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Article:
  The Objective-C Language
Subject:   IMHO the right way to do setter selector definitions
Date:   2001-07-04 20:00:55
From:   bigboytoddy
Response to: Returned Data types of methods

Hi, this is not a correction, more of an opinion...


In the past, and currently the setIVar has always been assumed, and for reasons doing with Interface Builder, the method say for iVars defined in the @interface as


@interface YourClass : NSObject
{
id someVar;
id someOtherVar;
}
// no need to define setters in the interface,
// by default they are already called if you
// define them in the implementation, the runtime
// (folks, you should read the runtime stuff if
// you have not already, those low level C functions
// will really clear things up for you about how
// things are done, management of selectors in
// the class structure, creating new methods on
// the fly if you wanted, say for behavioral
// based systems, adding interfaces to live
// classes, all kinds of cool stuff) will call
// the automagically, maybe that has been removed... but back to the real issue of naming.
@


@implementation
- setSomeVar
{ // do something useful, gets called upon initing
// allowing setup of vars... I think this still
// exists, yet I could be so old and decrepid
// NeXT/Apple may have taken this out
}


- setSomeOtherVar
{ // same as above, gets called automagically
}
@end



Now I hope Apple has stopped this, for obvious
reasons, it was undocumented and also really
messed things up when you wrote code, and didn't
know the side effects.


Basically it boils down to this, and is related
to the ramblings above. In Smalltalk, there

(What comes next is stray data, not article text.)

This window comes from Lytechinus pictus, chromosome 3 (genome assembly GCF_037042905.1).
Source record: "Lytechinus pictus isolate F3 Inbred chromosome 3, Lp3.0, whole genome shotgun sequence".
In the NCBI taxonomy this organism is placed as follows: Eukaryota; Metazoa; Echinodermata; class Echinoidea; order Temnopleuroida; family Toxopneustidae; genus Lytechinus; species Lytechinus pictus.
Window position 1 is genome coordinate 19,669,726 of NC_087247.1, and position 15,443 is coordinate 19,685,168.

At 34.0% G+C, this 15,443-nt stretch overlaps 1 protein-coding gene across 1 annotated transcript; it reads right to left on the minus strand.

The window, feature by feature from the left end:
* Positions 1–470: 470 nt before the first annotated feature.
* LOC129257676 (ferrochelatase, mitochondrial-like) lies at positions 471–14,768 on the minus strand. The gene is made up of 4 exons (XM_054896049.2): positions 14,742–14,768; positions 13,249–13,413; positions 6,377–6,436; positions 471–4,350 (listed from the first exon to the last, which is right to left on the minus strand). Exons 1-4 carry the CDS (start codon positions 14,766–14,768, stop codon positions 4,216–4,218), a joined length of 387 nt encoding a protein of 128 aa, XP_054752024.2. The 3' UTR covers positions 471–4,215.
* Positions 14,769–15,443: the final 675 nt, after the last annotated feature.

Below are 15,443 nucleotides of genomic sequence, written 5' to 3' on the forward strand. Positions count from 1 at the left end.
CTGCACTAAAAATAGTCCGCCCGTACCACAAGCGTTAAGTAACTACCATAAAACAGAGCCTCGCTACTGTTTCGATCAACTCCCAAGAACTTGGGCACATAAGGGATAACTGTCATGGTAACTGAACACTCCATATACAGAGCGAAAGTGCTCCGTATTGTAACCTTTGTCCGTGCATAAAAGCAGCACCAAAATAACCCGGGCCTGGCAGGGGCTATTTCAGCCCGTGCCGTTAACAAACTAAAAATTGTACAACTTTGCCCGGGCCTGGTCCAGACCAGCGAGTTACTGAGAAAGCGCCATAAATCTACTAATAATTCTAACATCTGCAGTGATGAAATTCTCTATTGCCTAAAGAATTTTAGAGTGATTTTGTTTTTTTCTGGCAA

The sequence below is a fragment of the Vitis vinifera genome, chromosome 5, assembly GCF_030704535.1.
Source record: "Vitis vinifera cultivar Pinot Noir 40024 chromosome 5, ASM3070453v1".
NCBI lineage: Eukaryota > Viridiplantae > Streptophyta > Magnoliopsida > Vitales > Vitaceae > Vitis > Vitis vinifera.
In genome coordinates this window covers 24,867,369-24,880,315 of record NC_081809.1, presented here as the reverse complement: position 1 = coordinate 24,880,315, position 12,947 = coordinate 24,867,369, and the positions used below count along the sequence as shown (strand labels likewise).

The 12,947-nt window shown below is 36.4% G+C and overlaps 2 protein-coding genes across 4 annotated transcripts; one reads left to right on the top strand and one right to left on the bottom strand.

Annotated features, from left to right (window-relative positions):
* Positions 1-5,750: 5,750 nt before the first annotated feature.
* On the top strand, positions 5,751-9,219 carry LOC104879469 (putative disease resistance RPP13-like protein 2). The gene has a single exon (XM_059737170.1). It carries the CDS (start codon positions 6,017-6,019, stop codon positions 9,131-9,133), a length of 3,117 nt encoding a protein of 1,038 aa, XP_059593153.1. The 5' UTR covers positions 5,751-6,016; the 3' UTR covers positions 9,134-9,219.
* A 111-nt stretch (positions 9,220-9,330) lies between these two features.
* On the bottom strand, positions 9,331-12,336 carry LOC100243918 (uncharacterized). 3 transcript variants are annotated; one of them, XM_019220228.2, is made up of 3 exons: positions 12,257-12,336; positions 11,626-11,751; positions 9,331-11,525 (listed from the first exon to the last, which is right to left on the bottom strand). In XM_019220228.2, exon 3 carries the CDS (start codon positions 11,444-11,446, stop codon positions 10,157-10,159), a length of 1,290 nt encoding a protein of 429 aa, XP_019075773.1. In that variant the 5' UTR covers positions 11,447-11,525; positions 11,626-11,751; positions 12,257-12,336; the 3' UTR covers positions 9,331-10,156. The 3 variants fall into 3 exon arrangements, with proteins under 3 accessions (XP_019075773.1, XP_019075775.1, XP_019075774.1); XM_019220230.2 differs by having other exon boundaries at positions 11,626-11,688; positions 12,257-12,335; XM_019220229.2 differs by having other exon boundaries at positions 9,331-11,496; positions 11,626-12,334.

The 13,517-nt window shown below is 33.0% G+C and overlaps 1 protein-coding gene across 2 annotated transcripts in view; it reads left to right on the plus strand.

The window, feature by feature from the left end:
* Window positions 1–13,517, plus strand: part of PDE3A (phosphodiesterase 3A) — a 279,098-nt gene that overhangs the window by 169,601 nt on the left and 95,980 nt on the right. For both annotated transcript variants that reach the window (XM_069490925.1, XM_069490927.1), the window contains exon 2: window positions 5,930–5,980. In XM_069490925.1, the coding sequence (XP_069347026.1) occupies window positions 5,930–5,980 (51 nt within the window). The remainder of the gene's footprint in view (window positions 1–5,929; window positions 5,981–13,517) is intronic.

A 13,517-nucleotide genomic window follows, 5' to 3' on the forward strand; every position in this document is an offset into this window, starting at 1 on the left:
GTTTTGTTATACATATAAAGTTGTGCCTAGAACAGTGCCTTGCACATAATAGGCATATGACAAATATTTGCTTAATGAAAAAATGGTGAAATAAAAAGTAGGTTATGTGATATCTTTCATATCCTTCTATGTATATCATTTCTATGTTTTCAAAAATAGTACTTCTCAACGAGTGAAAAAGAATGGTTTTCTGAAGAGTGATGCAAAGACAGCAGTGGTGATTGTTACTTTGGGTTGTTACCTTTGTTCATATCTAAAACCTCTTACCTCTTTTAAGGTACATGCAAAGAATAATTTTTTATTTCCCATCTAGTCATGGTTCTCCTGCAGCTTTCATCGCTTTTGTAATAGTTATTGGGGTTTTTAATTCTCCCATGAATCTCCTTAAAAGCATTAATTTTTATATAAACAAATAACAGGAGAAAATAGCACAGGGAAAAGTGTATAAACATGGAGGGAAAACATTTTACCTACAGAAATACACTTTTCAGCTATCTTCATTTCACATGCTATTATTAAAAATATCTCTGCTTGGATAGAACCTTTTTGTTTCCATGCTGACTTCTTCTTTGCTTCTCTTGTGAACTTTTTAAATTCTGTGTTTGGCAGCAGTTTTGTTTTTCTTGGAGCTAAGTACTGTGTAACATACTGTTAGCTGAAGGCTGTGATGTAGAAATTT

is a practice of naming (and it is good) for
getters and setters, 1/2 of which is follwed
for them most part in the ObjC community. I
highly recommend folks do this also...
The colon is part of the naming convention, yet
is really useful as a 'setter' word, indicating
something is being set... It is pretty obvious
when reading code that something is an iVar, without
explicitely telling them in the name, we all read
enough of it eventually to know with naming things
right, a method named


- center // would return the center of an object
- center: newCenter // would set same


That is it, instead of this stuff like


- getCenter // which I still see in code reviews
- setCenter: newCenter // which is redundant


That is it, tangential stuff aside, this is the
whole of my point, the ':' is part of the selector
definition, and unfortunately we often only use
it to visually seperate the selector from the
variables, in reality it is PART of the selector
itself and has value, especially in such obvious
settings.


Best wishes, I do hope this helps.


\t



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  1. Calling [super init] within your own initXXX methods
    2001-07-04 20:13:20  bigboytoddy [View]

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